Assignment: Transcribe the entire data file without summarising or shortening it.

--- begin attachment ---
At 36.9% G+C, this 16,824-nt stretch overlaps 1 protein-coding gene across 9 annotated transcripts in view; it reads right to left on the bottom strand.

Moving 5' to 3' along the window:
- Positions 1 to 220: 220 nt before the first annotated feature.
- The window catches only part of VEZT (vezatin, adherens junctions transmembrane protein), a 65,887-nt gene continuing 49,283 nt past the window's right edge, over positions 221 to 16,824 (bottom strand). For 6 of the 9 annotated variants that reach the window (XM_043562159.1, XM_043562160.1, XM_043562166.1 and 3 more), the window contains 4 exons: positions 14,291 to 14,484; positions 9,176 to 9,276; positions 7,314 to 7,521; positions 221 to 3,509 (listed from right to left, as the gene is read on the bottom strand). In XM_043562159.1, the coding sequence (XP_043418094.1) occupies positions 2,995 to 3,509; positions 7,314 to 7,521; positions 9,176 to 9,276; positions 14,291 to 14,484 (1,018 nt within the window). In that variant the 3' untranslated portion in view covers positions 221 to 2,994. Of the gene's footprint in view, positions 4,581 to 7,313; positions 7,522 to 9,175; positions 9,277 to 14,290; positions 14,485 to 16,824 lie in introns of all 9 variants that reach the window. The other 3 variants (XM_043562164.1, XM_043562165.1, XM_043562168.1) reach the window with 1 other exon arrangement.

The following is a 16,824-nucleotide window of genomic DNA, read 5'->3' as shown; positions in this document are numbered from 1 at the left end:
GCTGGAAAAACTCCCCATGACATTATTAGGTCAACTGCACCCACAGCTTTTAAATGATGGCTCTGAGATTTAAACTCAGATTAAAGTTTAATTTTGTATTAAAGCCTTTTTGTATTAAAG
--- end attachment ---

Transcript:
At 36.9% G+C, this 16,824-nt stretch overlaps 1 protein-coding gene across 9 annotated transcripts in view; it reads right to left on the bottom strand.

Moving 5' to 3' along the window:
- Positions 1 to 220: 220 nt before the first annotated feature.
- The window catches only part of VEZT (vezatin, adherens junctions transmembrane protein), a 65,887-nt gene continuing 49,283 nt past the window's right edge, over positions 221 to 16,824 (bottom strand). For 6 of the 9 annotated variants that reach the window (XM_043562159.1, XM_043562160.1, XM_043562166.1 and 3 more), the window contains 4 exons: positions 14,291 to 14,484; positions 9,176 to 9,276; positions 7,314 to 7,521; positions 221 to 3,509 (listed from right to left, as the gene is read on the bottom strand). In XM_043562159.1, the coding sequence (XP_043418094.1) occupies positions 2,995 to 3,509; positions 7,314 to 7,521; positions 9,176 to 9,276; positions 14,291 to 14,484 (1,018 nt within the window). In that variant the 3' untranslated portion in view covers positions 221 to 2,994. Of the gene's footprint in view, positions 4,581 to 7,313; positions 7,522 to 9,175; positions 9,277 to 14,290; positions 14,485 to 16,824 lie in introns of all 9 variants that reach the window. The other 3 variants (XM_043562164.1, XM_043562165.1, XM_043562168.1) reach the window with 1 other exon arrangement.

The following is a 16,824-nucleotide window of genomic DNA, read 5'->3' as shown; positions in this document are numbered from 1 at the left end:
GCTGGAAAAACTCCCCATGACATTATTAGGTCAACTGCACCCACAGCTTTTAAATGATGGCTCTGAGATTTAAACTCAGATTAAAGTTTAATTTTGTATTAAAGCCTTTTTGTATTAAAG